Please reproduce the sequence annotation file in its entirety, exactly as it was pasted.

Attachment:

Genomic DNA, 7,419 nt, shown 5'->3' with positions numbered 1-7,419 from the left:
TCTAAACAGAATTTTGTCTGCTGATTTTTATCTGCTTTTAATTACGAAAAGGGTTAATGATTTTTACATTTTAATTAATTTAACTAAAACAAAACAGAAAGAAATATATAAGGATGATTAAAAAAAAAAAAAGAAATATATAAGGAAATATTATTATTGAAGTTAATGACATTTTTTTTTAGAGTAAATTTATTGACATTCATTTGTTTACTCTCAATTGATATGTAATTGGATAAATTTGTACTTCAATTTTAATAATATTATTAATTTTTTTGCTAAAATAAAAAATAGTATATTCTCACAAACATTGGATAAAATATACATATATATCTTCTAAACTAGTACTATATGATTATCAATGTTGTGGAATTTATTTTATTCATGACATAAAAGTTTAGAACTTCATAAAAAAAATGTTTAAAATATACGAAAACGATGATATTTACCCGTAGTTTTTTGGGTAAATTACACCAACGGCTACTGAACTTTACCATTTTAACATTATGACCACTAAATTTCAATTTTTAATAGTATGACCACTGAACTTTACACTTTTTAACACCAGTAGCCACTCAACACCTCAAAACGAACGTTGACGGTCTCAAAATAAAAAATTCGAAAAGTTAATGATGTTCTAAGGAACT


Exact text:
Genomic DNA, 7,419 nt, shown 5'->3' with positions numbered 1-7,419 from the left:
TCTAAACAGAATTTTGTCTGCTGATTTTTATCTGCTTTTAATTACGAAAAGGGTTAATGATTTTTACATTTTAATTAATTTAACTAAAACAAAACAGAAAGAAATATATAAGGATGATTAAAAAAAAAAAAAGAAATATATAAGGAAATATTATTATTGAAGTTAATGACATTTTTTTTTAGAGTAAATTTATTGACATTCATTTGTTTACTCTCAATTGATATGTAATTGGATAAATTTGTACTTCAATTTTAATAATATTATTAATTTTTTTGCTAAAATAAAAAATAGTATATTCTCACAAACATTGGATAAAATATACATATATATCTTCTAAACTAGTACTATATGATTATCAATGTTGTGGAATTTATTTTATTCATGACATAAAAGTTTAGAACTTCATAAAAAAAATGTTTAAAATATACGAAAACGATGATATTTACCCGTAGTTTTTTGGGTAAATTACACCAACGGCTACTGAACTTTACCATTTTAACATTATGACCACTAAATTTCAATTTTTAATAGTATGACCACTGAACTTTACACTTTTTAACACCAGTAGCCACTCAACACCTCAAAACGAACGTTGACGGTCTCAAAATAAAAAATTCGAAAAGTTAATGATGTTCTAAGGAACT